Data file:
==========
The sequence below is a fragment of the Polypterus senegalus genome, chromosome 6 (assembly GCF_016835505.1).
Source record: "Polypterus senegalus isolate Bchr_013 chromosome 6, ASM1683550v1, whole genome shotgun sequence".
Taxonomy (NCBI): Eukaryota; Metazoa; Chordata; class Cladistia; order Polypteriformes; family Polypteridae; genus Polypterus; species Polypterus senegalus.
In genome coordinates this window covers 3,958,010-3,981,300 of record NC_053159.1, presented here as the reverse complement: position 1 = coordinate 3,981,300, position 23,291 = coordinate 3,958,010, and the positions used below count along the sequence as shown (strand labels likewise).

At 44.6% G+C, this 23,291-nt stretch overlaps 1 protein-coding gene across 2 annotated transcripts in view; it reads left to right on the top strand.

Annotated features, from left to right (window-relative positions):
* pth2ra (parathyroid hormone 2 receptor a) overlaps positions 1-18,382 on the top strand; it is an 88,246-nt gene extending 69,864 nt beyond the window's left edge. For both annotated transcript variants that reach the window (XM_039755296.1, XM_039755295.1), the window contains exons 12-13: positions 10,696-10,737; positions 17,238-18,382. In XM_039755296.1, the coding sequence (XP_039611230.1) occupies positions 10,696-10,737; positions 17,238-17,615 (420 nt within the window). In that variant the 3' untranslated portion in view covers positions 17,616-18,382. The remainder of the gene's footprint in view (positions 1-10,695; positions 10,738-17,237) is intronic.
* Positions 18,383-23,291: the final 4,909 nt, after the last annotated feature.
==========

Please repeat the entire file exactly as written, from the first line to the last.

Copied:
The sequence below is a fragment of the Polypterus senegalus genome, chromosome 6 (assembly GCF_016835505.1).
Source record: "Polypterus senegalus isolate Bchr_013 chromosome 6, ASM1683550v1, whole genome shotgun sequence".
Taxonomy (NCBI): Eukaryota; Metazoa; Chordata; class Cladistia; order Polypteriformes; family Polypteridae; genus Polypterus; species Polypterus senegalus.
In genome coordinates this window covers 3,958,010-3,981,300 of record NC_053159.1, presented here as the reverse complement: position 1 = coordinate 3,981,300, position 23,291 = coordinate 3,958,010, and the positions used below count along the sequence as shown (strand labels likewise).

At 44.6% G+C, this 23,291-nt stretch overlaps 1 protein-coding gene across 2 annotated transcripts in view; it reads left to right on the top strand.

Annotated features, from left to right (window-relative positions):
* pth2ra (parathyroid hormone 2 receptor a) overlaps positions 1-18,382 on the top strand; it is an 88,246-nt gene extending 69,864 nt beyond the window's left edge. For both annotated transcript variants that reach the window (XM_039755296.1, XM_039755295.1), the window contains exons 12-13: positions 10,696-10,737; positions 17,238-18,382. In XM_039755296.1, the coding sequence (XP_039611230.1) occupies positions 10,696-10,737; positions 17,238-17,615 (420 nt within the window). In that variant the 3' untranslated portion in view covers positions 17,616-18,382. The remainder of the gene's footprint in view (positions 1-10,695; positions 10,738-17,237) is intronic.
* Positions 18,383-23,291: the final 4,909 nt, after the last annotated feature.